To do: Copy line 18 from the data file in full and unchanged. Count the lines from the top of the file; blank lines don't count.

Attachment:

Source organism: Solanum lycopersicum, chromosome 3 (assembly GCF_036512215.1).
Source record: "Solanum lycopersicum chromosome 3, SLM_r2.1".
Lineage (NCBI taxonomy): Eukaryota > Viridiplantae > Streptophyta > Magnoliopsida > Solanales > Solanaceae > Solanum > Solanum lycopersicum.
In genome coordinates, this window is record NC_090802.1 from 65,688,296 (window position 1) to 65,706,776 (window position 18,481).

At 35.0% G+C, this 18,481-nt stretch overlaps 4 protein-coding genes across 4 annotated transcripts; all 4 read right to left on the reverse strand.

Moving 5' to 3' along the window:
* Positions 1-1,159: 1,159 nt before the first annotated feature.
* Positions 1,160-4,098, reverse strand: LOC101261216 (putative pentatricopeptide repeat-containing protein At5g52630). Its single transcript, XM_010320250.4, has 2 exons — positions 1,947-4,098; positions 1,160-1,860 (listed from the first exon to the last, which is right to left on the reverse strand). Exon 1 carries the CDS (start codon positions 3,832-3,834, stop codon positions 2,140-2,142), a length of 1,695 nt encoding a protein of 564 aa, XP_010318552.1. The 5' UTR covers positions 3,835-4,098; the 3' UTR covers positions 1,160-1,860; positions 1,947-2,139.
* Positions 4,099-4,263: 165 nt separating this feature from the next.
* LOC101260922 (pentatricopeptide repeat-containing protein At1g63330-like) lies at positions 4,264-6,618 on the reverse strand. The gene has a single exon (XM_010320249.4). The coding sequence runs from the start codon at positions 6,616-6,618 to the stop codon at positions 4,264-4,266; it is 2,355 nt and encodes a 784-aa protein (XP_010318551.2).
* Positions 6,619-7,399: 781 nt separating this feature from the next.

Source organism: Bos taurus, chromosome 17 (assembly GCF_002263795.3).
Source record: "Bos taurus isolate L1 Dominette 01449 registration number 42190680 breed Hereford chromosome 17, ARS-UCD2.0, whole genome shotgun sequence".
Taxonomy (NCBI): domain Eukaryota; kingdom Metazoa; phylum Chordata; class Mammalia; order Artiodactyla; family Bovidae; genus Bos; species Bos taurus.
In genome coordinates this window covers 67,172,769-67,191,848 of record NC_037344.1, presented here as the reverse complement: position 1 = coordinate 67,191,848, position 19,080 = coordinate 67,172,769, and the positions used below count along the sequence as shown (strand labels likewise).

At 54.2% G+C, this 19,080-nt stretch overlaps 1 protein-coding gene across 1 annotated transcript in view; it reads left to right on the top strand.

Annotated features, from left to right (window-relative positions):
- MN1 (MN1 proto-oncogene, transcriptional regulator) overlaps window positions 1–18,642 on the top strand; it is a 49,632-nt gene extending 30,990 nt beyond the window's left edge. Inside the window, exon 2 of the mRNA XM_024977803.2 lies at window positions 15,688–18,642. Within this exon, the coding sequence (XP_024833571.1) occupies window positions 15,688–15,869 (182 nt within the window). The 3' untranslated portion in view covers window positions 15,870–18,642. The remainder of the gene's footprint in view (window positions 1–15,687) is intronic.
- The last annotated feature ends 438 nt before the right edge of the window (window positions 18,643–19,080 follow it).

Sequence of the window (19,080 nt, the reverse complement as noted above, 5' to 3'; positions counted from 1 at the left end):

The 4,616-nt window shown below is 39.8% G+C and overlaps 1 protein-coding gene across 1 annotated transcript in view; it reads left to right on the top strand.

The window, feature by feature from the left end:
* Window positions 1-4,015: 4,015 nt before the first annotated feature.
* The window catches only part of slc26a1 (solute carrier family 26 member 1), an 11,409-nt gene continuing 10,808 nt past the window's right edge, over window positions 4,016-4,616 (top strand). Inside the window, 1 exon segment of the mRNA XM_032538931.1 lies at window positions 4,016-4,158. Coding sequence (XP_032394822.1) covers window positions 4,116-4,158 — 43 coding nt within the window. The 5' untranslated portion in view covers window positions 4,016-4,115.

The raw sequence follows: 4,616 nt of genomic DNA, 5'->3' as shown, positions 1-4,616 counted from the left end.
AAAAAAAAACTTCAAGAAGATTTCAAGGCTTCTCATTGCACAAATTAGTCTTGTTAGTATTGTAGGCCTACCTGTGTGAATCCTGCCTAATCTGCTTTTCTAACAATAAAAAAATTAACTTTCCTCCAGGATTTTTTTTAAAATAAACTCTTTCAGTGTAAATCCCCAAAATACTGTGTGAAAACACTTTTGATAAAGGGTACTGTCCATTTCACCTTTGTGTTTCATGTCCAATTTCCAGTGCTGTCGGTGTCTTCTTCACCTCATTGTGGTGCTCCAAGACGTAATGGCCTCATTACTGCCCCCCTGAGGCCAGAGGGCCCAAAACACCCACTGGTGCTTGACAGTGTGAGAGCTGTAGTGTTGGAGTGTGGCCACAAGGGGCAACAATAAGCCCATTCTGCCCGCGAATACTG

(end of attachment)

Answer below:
- MN1 (MN1 proto-oncogene, transcriptional regulator) overlaps window positions 1–18,642 on the top strand; it is a 49,632-nt gene extending 30,990 nt beyond the window's left edge. Inside the window, exon 2 of the mRNA XM_024977803.2 lies at window positions 15,688–18,642. Within this exon, the coding sequence (XP_024833571.1) occupies window positions 15,688–15,869 (182 nt within the window). The 3' untranslated portion in view covers window positions 15,870–18,642. The remainder of the gene's footprint in view (window positions 1–15,687) is intronic.